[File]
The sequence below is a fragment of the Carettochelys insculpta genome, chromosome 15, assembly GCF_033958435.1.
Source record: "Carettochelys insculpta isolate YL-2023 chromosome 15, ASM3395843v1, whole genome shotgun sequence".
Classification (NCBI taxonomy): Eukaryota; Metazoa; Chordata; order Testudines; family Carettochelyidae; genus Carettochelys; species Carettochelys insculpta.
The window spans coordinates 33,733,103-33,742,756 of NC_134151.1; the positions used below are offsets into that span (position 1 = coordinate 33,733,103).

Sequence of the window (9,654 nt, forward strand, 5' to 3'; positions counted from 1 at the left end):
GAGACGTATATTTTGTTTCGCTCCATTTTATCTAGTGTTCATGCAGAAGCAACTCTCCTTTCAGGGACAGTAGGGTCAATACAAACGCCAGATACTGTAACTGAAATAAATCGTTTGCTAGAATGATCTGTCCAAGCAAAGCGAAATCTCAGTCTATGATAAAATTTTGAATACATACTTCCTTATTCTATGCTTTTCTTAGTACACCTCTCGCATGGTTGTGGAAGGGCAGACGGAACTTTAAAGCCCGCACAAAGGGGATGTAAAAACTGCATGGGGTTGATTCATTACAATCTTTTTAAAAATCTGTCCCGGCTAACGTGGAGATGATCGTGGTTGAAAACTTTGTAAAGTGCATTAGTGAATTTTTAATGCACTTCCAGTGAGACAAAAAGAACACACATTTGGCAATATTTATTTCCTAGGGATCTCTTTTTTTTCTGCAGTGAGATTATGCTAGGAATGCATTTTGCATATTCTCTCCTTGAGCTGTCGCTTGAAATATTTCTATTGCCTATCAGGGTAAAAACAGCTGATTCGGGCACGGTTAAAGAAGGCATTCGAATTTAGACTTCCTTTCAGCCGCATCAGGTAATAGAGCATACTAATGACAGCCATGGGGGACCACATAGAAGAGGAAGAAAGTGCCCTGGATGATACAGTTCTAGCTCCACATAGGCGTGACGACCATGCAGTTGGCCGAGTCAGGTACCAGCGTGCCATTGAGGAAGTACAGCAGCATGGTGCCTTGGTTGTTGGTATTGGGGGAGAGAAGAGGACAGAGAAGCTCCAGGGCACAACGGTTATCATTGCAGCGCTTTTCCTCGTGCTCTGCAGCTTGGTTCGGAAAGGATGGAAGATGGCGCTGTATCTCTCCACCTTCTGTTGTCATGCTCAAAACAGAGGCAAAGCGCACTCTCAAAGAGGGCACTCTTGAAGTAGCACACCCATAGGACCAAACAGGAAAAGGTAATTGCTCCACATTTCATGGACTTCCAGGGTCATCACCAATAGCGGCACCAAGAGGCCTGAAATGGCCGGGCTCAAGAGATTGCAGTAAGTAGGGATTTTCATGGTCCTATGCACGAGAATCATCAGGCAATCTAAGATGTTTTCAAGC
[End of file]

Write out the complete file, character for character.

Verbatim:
The sequence below is a fragment of the Carettochelys insculpta genome, chromosome 15, assembly GCF_033958435.1.
Source record: "Carettochelys insculpta isolate YL-2023 chromosome 15, ASM3395843v1, whole genome shotgun sequence".
Classification (NCBI taxonomy): Eukaryota; Metazoa; Chordata; order Testudines; family Carettochelyidae; genus Carettochelys; species Carettochelys insculpta.
The window spans coordinates 33,733,103-33,742,756 of NC_134151.1; the positions used below are offsets into that span (position 1 = coordinate 33,733,103).

Sequence of the window (9,654 nt, forward strand, 5' to 3'; positions counted from 1 at the left end):
GAGACGTATATTTTGTTTCGCTCCATTTTATCTAGTGTTCATGCAGAAGCAACTCTCCTTTCAGGGACAGTAGGGTCAATACAAACGCCAGATACTGTAACTGAAATAAATCGTTTGCTAGAATGATCTGTCCAAGCAAAGCGAAATCTCAGTCTATGATAAAATTTTGAATACATACTTCCTTATTCTATGCTTTTCTTAGTACACCTCTCGCATGGTTGTGGAAGGGCAGACGGAACTTTAAAGCCCGCACAAAGGGGATGTAAAAACTGCATGGGGTTGATTCATTACAATCTTTTTAAAAATCTGTCCCGGCTAACGTGGAGATGATCGTGGTTGAAAACTTTGTAAAGTGCATTAGTGAATTTTTAATGCACTTCCAGTGAGACAAAAAGAACACACATTTGGCAATATTTATTTCCTAGGGATCTCTTTTTTTTCTGCAGTGAGATTATGCTAGGAATGCATTTTGCATATTCTCTCCTTGAGCTGTCGCTTGAAATATTTCTATTGCCTATCAGGGTAAAAACAGCTGATTCGGGCACGGTTAAAGAAGGCATTCGAATTTAGACTTCCTTTCAGCCGCATCAGGTAATAGAGCATACTAATGACAGCCATGGGGGACCACATAGAAGAGGAAGAAAGTGCCCTGGATGATACAGTTCTAGCTCCACATAGGCGTGACGACCATGCAGTTGGCCGAGTCAGGTACCAGCGTGCCATTGAGGAAGTACAGCAGCATGGTGCCTTGGTTGTTGGTATTGGGGGAGAGAAGAGGACAGAGAAGCTCCAGGGCACAACGGTTATCATTGCAGCGCTTTTCCTCGTGCTCTGCAGCTTGGTTCGGAAAGGATGGAAGATGGCGCTGTATCTCTCCACCTTCTGTTGTCATGCTCAAAACAGAGGCAAAGCGCACTCTCAAAGAGGGCACTCTTGAAGTAGCACACCCATAGGACCAAACAGGAAAAGGTAATTGCTCCACATTTCATGGACTTCCAGGGTCATCACCAATAGCGGCACCAAGAGGCCTGAAATGGCCGGGCTCAAGAGATTGCAGTAAGTAGGGATTTTCATGGTCCTATGCACGAGAATCATCAGGCAATCTAAGATGTTTTCAAGC